In this article, we demonstrate how to solve problem 11 of the Advent of Code 2022 using pure TensorFlow. While TensorFlow is primarily known for its applications in deep learning and neural networks, it offers powerful and flexible tools for working with tensors and performing computations on them. The problem at hand revolves around the interactions of multiple monkeys inspecting items, making decisions based on their worry levels, and following a set of rules. By leveraging TensorFlow’s features, such as
tf.function, we can implement an efficient and elegant solution to this challenging puzzle. We will delve into the code, analyze different sections, and explain the rationale behind the various techniques used. Furthermore, this article provides insights into how TensorFlow can be employed for solving complex problems beyond its traditional applications in machine learning.
In the Advent of Code 2022 problem 11, you are tasked with predicting the behavior of monkeys who have stolen your items. The monkeys operate based on your worry level for each item. The input consists of a description of multiple monkeys, including their starting items (represented by worry levels), an operation to modify the worry level, a test to decide where to throw the item, and the destination monkeys for both true and false test outcomes. The monkeys take turns inspecting and throwing items in rounds.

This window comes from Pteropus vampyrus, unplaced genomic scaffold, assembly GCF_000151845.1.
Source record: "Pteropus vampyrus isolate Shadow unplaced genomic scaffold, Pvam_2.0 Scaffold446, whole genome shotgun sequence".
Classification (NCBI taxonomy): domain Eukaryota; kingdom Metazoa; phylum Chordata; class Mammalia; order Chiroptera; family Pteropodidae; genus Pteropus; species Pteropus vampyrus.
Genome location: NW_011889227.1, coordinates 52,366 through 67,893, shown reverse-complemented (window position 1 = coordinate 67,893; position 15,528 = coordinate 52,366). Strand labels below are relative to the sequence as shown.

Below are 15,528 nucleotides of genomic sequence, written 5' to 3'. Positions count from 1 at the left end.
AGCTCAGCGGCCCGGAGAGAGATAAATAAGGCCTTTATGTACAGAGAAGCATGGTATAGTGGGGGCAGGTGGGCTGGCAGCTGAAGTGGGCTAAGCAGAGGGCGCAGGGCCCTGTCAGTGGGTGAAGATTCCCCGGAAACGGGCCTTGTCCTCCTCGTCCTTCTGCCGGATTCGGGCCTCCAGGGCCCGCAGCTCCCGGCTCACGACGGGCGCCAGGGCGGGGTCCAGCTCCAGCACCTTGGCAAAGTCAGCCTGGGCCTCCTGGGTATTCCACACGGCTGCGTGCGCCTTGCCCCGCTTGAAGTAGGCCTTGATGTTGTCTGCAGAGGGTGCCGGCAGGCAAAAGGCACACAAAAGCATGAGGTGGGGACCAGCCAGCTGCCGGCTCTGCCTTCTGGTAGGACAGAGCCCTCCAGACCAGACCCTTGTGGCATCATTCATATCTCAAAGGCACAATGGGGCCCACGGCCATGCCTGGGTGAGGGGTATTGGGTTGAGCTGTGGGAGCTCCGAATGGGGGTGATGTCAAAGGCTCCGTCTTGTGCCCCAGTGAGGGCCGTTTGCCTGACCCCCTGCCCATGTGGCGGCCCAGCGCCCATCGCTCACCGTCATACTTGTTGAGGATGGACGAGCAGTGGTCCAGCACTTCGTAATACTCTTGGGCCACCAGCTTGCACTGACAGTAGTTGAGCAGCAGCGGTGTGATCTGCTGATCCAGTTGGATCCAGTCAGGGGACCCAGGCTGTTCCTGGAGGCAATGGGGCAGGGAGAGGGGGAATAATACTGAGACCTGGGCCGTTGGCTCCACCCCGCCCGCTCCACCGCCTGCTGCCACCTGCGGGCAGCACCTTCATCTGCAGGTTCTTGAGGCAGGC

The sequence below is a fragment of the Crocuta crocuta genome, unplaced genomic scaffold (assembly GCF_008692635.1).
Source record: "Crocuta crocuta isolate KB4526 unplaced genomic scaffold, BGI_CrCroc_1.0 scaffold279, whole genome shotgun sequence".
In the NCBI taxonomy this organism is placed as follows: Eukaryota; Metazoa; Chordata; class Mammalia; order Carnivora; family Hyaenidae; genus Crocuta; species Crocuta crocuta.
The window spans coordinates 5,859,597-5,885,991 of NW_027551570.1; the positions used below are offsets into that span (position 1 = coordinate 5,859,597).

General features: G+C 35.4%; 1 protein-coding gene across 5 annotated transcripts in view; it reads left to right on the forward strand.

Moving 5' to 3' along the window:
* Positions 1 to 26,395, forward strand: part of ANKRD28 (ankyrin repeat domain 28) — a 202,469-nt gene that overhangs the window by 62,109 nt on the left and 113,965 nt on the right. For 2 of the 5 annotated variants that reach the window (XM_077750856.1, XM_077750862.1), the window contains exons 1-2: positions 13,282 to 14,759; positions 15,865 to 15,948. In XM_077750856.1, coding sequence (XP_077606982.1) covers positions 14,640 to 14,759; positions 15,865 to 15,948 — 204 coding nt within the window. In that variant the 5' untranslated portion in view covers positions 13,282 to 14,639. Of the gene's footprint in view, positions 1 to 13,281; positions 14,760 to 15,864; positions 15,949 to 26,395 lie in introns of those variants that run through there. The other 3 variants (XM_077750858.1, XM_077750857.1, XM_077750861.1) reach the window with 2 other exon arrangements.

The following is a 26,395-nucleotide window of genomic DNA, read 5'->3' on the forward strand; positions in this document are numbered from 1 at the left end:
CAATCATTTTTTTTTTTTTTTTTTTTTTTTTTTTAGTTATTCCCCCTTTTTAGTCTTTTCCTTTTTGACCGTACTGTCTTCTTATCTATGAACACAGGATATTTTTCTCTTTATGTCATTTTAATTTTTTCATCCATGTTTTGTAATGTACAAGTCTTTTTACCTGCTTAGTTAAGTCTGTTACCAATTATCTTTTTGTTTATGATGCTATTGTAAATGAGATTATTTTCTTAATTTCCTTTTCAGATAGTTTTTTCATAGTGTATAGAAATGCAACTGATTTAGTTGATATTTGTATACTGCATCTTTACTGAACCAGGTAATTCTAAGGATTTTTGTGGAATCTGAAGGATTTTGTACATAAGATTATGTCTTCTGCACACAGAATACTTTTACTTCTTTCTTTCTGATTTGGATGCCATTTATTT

The input dataset looks like
Monkey 0: Starting items: 79, 98 Operation: new = old * 19 Test: divisible by 23 If true: throw to monkey 2 If false: throw to monkey 3 Monkey 1: Starting items: 54, 65, 75, 74 Operation: new = old + 6 Test: divisible by 19 If true: throw to monkey 2 If false: throw to monkey 0 [...]
Each monkey has several attributes: Starting items, Operation, Test, If true, and If false. In the example above, Monkey 0 starts with items that have worry levels of 79 and 98. The monkey modifies the worry level by multiplying it by 19. It then checks if the modified worry level is divisible by 23. If it is, Monkey 0 throws the item to Monkey 2; otherwise, it throws the item to Monkey 3.
The monkeys take turns inspecting and throwing items in rounds. In the first round, Monkey 0 inspects the first item with a worry level of 79. So a simulation of the first round for the Monkey 0 looks like
Monkey inspects an item with a worry level of 79. Worry level is multiplied by 19 to 1501. Monkey gets bored with item. Worry level is divided by 3 to 500. Current worry level is not divisible by 23. Item with worry level 500 is thrown to monkey 3.
The goal is to find the two most active monkeys after 20 rounds for part 1 and 20000 for part 2.
The level of monkey business is determined by multiplying the total number of times these two most active monkeys inspected items over the rounds.
Parsing the input
To begin, we read the input data using TensorFlow’s
tf.data.TextLineDataset and concatenate it with an empty line. This way, we can detect when the dataset ends and reset the monkey state accordingly. We then create a dataset using the
scan method to extract information about the monkeys and their operations. The
init function is used to process all the input dataset and forwarding a state on each iteration, being used inside the
scan method. We use the
pos variable to to keep track of the read line, knowing that in the dataset every monkey information is separated by an empty line from the next monkey info.